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Low threat vaccine-derived virus won't alter India's polio-free status: WHO In Picture: An Indian health worker (L) administers oral polio vaccine to a child during a programme to prevent the spread of the crippling disease in New Delhi [Representational Image]Reuters

Detection of vaccine-derived polio virus (VDVP) in different parts of India does not change the country's polio-free status, the World Health Organisation (WHO) said, as reported by the Mint. Calling the VDVP strain of polio virus as a low level threat, the WHO said the strain was a rare one resulting from the mutation of a weakened virus that exist in the oral polio vaccine (OPV).

Since January 2015, sewage samples from 14 sites in India tested positive for VDVP, including the one collected from an environmental site of Amberpet Nala (canal) in Hyderabad. The confirmation of the strain in Hyderabad as a type 2 VDVP had sent the state and central health authorities on a flurry of activity on Tuesday and Wednesday.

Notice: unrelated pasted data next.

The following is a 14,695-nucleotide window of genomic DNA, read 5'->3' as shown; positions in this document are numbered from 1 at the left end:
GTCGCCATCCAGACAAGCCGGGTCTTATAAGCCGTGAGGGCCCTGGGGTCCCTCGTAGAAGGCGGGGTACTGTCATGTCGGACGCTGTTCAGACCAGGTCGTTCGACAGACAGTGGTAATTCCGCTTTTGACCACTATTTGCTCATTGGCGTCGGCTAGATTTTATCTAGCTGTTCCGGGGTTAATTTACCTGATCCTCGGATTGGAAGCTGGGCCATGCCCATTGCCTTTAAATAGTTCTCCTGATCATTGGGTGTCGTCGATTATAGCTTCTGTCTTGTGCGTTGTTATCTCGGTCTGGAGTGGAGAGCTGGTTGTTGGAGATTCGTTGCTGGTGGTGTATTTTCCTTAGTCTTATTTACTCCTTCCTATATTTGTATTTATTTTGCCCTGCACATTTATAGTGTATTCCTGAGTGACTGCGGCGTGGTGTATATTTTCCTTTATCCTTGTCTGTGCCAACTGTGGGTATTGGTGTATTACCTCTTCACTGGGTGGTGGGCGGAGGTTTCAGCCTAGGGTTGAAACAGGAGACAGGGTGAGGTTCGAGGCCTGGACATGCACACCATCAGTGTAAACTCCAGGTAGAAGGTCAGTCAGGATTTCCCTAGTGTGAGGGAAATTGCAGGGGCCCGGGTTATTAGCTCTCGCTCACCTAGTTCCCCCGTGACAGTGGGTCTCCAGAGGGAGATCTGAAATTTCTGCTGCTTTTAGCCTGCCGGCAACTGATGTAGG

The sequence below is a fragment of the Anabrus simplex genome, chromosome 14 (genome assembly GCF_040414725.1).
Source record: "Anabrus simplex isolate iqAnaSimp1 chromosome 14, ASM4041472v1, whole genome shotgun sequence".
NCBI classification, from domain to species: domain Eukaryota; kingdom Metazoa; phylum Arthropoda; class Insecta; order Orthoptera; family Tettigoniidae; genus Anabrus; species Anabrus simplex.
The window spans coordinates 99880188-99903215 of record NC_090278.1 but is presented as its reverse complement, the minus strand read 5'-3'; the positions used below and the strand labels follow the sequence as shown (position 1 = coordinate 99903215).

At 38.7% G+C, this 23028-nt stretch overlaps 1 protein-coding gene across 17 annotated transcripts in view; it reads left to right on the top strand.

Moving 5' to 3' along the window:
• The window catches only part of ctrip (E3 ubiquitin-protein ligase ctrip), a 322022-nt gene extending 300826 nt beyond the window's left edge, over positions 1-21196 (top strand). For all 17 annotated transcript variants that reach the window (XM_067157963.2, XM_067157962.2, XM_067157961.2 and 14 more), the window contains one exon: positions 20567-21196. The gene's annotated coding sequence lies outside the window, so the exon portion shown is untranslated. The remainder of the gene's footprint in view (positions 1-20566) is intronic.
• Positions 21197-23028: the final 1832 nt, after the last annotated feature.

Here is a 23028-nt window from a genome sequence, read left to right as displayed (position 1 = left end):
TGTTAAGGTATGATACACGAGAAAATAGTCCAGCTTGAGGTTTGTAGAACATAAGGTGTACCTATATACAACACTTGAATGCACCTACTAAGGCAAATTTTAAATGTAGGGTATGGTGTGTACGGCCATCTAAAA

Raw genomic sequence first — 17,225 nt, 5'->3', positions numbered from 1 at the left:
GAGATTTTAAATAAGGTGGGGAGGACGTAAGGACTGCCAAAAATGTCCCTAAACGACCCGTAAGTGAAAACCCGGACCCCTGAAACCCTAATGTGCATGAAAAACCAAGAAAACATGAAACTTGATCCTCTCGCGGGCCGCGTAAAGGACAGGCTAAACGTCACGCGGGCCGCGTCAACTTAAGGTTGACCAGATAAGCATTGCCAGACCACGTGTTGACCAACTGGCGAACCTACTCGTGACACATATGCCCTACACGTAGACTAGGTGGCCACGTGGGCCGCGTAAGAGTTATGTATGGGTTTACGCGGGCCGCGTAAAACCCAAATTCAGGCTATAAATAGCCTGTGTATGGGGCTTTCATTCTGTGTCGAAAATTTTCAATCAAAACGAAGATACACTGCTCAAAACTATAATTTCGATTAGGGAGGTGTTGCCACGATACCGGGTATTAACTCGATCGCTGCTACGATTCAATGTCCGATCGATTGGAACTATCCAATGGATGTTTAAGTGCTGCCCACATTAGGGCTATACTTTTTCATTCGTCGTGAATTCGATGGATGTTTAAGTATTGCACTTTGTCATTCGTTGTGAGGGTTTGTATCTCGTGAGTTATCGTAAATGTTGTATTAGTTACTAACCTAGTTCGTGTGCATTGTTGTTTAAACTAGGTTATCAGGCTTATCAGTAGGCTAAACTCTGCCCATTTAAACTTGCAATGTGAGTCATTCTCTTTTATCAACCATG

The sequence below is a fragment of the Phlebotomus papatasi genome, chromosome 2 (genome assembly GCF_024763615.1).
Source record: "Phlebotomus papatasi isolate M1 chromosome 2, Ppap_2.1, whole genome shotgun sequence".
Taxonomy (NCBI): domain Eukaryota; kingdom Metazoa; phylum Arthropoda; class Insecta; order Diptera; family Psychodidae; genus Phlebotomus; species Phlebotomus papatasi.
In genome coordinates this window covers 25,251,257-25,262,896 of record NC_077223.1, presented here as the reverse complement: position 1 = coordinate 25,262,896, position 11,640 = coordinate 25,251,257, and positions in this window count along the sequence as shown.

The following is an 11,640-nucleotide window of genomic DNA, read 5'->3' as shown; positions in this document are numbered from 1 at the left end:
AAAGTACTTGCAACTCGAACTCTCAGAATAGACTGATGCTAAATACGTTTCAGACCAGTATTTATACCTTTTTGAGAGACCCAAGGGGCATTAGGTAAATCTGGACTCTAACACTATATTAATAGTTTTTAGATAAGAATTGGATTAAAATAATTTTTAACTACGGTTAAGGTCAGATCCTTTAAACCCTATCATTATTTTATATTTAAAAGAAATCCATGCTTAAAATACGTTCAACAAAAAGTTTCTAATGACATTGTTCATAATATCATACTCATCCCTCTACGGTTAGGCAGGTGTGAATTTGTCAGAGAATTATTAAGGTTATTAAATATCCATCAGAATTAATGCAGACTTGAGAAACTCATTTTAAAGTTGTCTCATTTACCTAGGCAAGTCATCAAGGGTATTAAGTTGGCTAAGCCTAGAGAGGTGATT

"All of these have been responded to urgently and appropriately with polio vaccination campaigns," Henk Bekedam, WHO representative in India, said. He added that it was all a "low level threat."

The WHO said further that the risk in transmission of the virus found in Hyderabad virus from the environmental sewage site is low, as no children leaving around have been found to be affected by it.

The agency added that the sampling and testing of the sewage sites is continuous process, and carried out to identify polio virus transmission at play as detected polio cases (acute flaccid paralysis) have become nil in the country.

The Union Ministry of Health and Family Affairs too said in a statement that "no children had been found to be affected by the detected VDPV isolate in the nearby areas." It added that the last case of wild polio Type 2 was reported 17 years ago in 1999.

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